Hurricane Ian

Doug Hornok   -  
Hurricane Ian is about to make landfall on the Gulf Coast of Florida.  If the forecast is right, this is the storm of the century and is extremely dangerous. There will be loss of life, damage, and in some cases, total destruction to many buildings.  We need to be praying for the people of Florida.
Each time we see a “natural disaster” unfold, we need to remind ourselves of some basic truths.
First, God is absolutely sovereign over all of nature. He can Himself send devastation. Or He may permit Satan to wreak havoc on the earth. If He chooses to, God can intervene and prevent a hurricane, earthquake, tsunami, and all other natural disasters. What’s more, in the end, we do not know why He makes one choice and not another.
Second, great natural disasters tell us nothing about the comparative sinfulness of those who are its victims. The people of Florida are not more sinful than any other group of individuals that have not as yet experienced such pending devastation. To be clear, the people of Utah are not more righteous than the people of Florida because God has thus far spared us from such events. We live and flourish not because we deserve it but solely because of the mercy and longsuffering of God. Life is on loan from God. He does not owe us existence, and what He has mercifully given He can take back at any time, and in any way He sees fit.
Third, natural disasters should remind us that no place on earth is safe and that we will all die one day (unless Jesus returns first). Whether by a peaceful natural death at the age of 90, or by a sudden heart attack at 50, or in a car accident at 15, or by a slow battle with cancer at virtually any age, we will all likewise die. We are not immortal. The only ultimately and eternally safe place to be is in the arms of our heavenly Father, from which no hurricane, earthquake, cancer, or car wreck can ever snatch us or wrench us free.
Fourth, this natural disaster is not proof that the Rapture of the Church is at hand. What we should do is humble ourselves before the Lord and prepare our hearts for the day of His return, whenever that may be, whether in our lifetime or sometime in the future.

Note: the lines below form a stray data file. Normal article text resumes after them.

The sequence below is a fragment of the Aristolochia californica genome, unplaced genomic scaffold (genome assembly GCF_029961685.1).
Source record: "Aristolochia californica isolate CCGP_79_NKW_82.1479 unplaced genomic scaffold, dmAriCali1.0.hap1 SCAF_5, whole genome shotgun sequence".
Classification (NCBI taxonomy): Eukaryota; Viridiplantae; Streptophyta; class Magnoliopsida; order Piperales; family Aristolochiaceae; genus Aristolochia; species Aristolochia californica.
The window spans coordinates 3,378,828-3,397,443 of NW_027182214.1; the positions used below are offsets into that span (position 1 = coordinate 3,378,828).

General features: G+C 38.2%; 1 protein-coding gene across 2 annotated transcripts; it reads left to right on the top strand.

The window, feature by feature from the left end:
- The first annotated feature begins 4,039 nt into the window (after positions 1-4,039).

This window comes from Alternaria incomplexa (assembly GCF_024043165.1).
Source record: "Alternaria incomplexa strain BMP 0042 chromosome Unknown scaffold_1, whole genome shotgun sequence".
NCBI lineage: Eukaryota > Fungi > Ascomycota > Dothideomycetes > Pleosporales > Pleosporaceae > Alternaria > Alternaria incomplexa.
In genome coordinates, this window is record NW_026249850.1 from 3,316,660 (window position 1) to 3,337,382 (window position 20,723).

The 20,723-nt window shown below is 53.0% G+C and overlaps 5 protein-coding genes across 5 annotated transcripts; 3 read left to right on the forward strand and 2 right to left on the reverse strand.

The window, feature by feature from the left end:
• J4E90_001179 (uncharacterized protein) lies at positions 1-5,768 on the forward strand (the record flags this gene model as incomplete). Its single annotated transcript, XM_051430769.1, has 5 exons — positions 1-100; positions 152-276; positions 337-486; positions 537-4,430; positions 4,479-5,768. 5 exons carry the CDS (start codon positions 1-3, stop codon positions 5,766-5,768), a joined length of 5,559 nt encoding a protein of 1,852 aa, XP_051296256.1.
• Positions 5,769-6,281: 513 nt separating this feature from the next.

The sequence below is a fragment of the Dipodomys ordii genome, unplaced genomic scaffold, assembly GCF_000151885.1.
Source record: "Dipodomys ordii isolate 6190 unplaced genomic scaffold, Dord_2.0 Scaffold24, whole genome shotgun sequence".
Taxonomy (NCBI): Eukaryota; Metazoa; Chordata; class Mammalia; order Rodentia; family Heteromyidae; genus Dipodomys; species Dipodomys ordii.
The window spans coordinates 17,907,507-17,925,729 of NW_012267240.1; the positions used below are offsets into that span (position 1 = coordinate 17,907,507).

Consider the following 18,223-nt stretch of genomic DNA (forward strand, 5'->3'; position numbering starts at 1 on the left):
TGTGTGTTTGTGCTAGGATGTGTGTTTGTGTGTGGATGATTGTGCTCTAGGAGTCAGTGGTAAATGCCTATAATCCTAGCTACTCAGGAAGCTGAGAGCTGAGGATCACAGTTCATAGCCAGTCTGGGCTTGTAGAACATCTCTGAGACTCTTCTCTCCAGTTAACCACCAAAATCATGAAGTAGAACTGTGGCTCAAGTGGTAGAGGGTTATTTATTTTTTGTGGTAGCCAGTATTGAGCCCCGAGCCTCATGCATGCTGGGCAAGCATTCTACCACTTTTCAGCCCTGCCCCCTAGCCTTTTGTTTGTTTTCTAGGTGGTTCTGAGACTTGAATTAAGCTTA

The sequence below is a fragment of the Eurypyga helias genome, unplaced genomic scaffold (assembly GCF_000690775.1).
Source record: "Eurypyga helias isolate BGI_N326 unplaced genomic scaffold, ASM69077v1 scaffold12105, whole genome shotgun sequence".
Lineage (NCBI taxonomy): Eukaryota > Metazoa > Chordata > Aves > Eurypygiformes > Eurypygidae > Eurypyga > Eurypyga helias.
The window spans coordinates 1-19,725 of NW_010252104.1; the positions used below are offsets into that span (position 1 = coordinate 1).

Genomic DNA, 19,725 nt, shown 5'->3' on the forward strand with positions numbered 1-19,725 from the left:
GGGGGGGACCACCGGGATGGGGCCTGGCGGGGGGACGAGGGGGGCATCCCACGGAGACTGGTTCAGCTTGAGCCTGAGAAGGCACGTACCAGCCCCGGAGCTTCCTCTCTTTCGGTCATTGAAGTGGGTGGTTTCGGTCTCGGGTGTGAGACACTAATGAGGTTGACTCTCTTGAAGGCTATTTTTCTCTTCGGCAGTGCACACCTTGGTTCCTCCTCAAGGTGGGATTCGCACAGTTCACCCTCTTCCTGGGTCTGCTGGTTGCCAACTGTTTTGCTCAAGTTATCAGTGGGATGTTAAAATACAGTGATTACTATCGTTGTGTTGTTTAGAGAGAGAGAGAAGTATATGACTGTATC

Fifth, we must learn to weep with those who weep. People will die from this storm and lose all they have, and we should do all we can to alleviate their suffering. We may not agree with the hurting on everything, but we must shower them with the love of Christ. Jesus calls upon us to show mercy to those who suffer.
Sixth, pray that God will use such an event to open the hearts and eyes of not only our nation but every people group on earth that is immersed in paganism to see the gospel of the Lord Jesus Christ and turn in faith to Him, lest something infinitely worse than a hurricane and flood befall them: Eternal condemnation and eternal suffering.
Finally, whenever events such as this occur, we must exercise humility and Spirit-empowered restraint in our verbal reactions. Be slow to provide explanations in the absence of explicit biblical teaching on the subject.
In the end, we must join the apostle Paul and say: “Oh, the depth of the riches and wisdom and knowledge of God! How unsearchable are His judgments and how inscrutable His ways! For who has known the mind of the Lord, or who has been His counselor? Or who has given a gift to Him that he might be repaid? For from Him and through Him and to Him are all things. To Him be glory forever. Amen” (Romans 11:33-36).